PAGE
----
For more project ideas, you can find me on Pinterest. And to stay up to date with the latest shenanigans, follow me on Instagram.

| Tylynn |

Don’t forget to pin for later!

DIY mobile workbench

Bryan Bussell

Sunday 2nd of May 2021

I built a bench using your diagrams and measurements it turned out good. I'm going to modify the other end of bench and install my router table.

James Resoldier

Friday 2nd of April 2021

I made a double ended version!

I modified your cutout to match my equipment. (29", instead of 25-5/8" opening) Then I mirrored the dropped shelf on the other end as well. Turns out my Craftsman saw is a bit wider than yours, and same for the router table I put on the other end. I also used retractable casters, since I found that the 3 inch wheels I first installed were developing flat spots under the load, and weren't too stable to begin with.


Monday 5th of April 2021

That turned out great! I like the router table on the other end!


Wednesday 31st of March 2021

I am very impressed with your work. I just ordered a table saw and will be using your plan as my guide. Have the materials and tools lined up and can't wait to start. Thanks.


Friday 2nd of April 2021

Thanks Ivan!

Good luck with the project.

David Patchen

Monday 18th of January 2021

Just did this build, thanks for the solid plans. I tweaked it to be quite a bit shorter and cut bevels and channels to fit the DeWalt rack and pinion fence. I also used retractable casters since that seemed more stable vs. locking. I may add a drawer or three, power strip and vice.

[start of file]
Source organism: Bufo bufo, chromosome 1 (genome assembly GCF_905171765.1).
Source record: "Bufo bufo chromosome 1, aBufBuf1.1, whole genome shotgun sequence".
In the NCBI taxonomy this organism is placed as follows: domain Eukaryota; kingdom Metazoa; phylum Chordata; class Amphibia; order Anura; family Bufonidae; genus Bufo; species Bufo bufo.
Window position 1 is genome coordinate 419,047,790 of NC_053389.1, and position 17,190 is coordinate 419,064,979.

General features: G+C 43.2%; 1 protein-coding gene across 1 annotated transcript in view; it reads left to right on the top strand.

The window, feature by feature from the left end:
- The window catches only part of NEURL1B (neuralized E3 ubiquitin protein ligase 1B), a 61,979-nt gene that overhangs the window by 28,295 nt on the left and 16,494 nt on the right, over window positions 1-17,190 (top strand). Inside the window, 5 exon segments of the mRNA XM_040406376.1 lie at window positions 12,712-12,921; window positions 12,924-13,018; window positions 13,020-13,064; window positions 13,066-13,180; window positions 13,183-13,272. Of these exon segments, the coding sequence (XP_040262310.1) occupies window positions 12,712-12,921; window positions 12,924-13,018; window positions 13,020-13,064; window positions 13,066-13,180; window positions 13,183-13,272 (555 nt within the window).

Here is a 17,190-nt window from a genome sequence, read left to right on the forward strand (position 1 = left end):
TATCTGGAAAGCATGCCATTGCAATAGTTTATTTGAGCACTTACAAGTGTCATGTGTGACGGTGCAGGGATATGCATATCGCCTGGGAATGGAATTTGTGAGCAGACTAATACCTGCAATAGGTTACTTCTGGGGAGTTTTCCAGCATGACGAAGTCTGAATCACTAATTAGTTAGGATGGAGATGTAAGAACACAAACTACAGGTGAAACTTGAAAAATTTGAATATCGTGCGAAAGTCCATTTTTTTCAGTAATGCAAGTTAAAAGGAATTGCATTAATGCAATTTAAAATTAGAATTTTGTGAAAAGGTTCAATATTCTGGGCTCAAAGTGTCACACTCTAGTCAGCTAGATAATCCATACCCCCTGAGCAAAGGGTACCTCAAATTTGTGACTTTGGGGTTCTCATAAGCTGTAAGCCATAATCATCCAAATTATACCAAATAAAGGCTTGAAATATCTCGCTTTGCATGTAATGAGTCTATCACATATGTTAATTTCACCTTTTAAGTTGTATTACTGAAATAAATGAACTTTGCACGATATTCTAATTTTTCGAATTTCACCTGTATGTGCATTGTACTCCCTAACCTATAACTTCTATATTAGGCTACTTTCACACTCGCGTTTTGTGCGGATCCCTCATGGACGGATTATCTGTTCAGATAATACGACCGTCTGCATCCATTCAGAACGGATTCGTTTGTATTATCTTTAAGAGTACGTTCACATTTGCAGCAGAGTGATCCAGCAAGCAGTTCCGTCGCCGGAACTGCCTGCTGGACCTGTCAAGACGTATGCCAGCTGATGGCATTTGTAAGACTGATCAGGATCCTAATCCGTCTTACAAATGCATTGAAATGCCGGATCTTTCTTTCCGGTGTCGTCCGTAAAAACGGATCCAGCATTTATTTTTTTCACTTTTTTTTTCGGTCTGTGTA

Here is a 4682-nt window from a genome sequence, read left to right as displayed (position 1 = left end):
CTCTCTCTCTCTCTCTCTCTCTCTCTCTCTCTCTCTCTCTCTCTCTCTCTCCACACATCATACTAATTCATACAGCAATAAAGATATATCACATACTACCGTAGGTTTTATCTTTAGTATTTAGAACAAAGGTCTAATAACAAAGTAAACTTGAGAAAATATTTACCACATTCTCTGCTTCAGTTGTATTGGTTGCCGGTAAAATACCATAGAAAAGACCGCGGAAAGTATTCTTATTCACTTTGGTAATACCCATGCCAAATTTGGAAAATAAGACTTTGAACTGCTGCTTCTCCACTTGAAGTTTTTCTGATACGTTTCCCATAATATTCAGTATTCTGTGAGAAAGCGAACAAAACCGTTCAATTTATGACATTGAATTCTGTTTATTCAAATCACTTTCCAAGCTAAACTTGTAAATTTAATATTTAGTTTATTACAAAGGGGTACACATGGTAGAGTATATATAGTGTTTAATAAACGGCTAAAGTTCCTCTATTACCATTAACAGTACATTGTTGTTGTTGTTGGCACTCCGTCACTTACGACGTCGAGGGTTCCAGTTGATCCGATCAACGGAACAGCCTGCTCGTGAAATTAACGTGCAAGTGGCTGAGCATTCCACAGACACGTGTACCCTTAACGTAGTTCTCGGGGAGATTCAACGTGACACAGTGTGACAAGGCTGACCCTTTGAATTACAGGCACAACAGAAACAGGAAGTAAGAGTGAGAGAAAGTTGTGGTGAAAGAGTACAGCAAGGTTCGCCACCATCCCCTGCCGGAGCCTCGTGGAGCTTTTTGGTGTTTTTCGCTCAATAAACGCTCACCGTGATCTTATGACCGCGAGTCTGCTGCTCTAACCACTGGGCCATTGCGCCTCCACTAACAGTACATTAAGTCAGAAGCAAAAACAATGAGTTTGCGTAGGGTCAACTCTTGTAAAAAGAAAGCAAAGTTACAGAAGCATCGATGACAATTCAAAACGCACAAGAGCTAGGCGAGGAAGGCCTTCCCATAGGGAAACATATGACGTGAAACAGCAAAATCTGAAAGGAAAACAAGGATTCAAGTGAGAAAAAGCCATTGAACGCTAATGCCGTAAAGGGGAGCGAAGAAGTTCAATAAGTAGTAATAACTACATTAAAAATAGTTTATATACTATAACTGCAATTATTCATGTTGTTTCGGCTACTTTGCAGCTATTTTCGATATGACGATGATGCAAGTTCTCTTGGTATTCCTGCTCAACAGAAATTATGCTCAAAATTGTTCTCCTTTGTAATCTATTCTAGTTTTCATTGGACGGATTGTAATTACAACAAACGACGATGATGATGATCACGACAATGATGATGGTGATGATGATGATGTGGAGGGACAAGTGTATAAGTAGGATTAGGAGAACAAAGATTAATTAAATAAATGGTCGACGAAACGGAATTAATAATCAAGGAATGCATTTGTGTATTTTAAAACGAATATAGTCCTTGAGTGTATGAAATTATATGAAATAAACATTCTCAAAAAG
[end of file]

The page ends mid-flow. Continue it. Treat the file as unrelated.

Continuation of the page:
As I was fiddling with the shelf height to ensure the table saw surface would be perfectly flush with the work table, I wondered if as the lumber settles, I could lose flushness. This got me thinking that maybe the shelf for the table saw should be located on all-thread, or something that could easily raise and lower the shelf by a few millimeters. Of course you can shim, but cooler designs are more fun to ponder. Perhaps losing flushness is a non-issue.

James Resoldier

Friday 2nd of April 2021

Rather than flush, I would suggest that the table be 1/8" higher than surrounding outfeed, to prevent catching. I also made a crosscut sled, and routed out channels for the runners past the saw. Adding dust collection under the table saw also raised it by a fraction...

I agree with, and also implemented the retractable wheels, and lowered height.


Monday 25th of January 2021

Those are great updates!

I've had it for 3 years now and haven't had any issues with settling. Probably depends on how you build it, but I think you should be fine.


Saturday 16th of January 2021

Hi Tylynn! I was planning to build this workbench but thanks to covid my shop (aka bonus room) has to double as a secondary work-from-home office. I was thinking I can still go ahead and build the workbench without the cutout for the table saw and maybe paint a bit. Do you recommend any changes to the tabletop?



Monday 25th of January 2021

That's a great idea. You can either extend the tabletop so it's close where you would normally put the tablesaw, or just stop the tabletop and frame short and don't include that section for the table saw at all. Totally up to you and how much space you want to save!